While eight North Carolina universities and a handful of food corporations, including Dole, General Mills and Monsanto, are conducting research on site, the campus hasn’t met predictions of 200 companies located there. The campus has created about 1,000 jobs, officials say, but remains behind initial projections of 2,200 jobs within its first few years.

Two of four floors of the 311,000-square-foot core David H. Murdock Research Institute sit empty, shell space ready to be leased for labs or offices. The other two main research buildings are 70 percent and 83 percent occupied, and there is still room to construct several more buildings on the 350-acre site.

Murdock, 91, is a high-school dropout who rose to become a billionaire developer and buy Dole. His goal is nothing less than creating the world’s premier nutrition research complex, a scientific endeavor on par with the famed Howard Hughes Medical Institute in Maryland. Murdock, whose net worth is estimated at $3 billion, has spent $800 million to build the campus.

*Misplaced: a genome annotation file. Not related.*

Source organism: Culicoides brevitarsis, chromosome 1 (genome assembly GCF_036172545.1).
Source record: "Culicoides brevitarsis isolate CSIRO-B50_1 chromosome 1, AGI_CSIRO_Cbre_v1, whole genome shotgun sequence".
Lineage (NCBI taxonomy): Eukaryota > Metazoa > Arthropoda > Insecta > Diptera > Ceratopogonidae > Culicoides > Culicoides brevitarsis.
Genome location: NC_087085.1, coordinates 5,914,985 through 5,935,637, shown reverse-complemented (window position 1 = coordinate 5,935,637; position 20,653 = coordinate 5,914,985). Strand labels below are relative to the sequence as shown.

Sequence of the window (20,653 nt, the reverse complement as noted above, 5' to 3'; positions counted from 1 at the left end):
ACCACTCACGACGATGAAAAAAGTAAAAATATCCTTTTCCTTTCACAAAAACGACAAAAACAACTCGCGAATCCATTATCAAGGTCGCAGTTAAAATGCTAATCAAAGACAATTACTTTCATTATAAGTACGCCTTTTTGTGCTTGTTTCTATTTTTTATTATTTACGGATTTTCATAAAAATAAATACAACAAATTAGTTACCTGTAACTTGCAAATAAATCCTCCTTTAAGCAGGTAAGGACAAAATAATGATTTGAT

Much of the campus reflects the founder’s unique style. A mural with a huge eagle and 23-foot-wide heads of lettuce and other fruits adorns the core lab building’s rotunda. A table made of koa tree wood from the Hawaiian island Murdock used to own sits in the lobby. Ming vases line a lab building’s hallways. Murdock bought Indian tables inlaid with semi-precious stones to use as computer desks, but they’re so fancy they’ve remained unused, as no one wants to risk scuffing them.

After announcing his new annual endowment, Murdock said he hopes growth at the campus will accelerate. “It’s not that there are problems. I just want to end up having it do more scientific studies,” Murdock said. “I’m not putting down what we have. I just want to end up having all of (the studies) that we need and we don’t have all of them yet. We’re going to have them very soon.”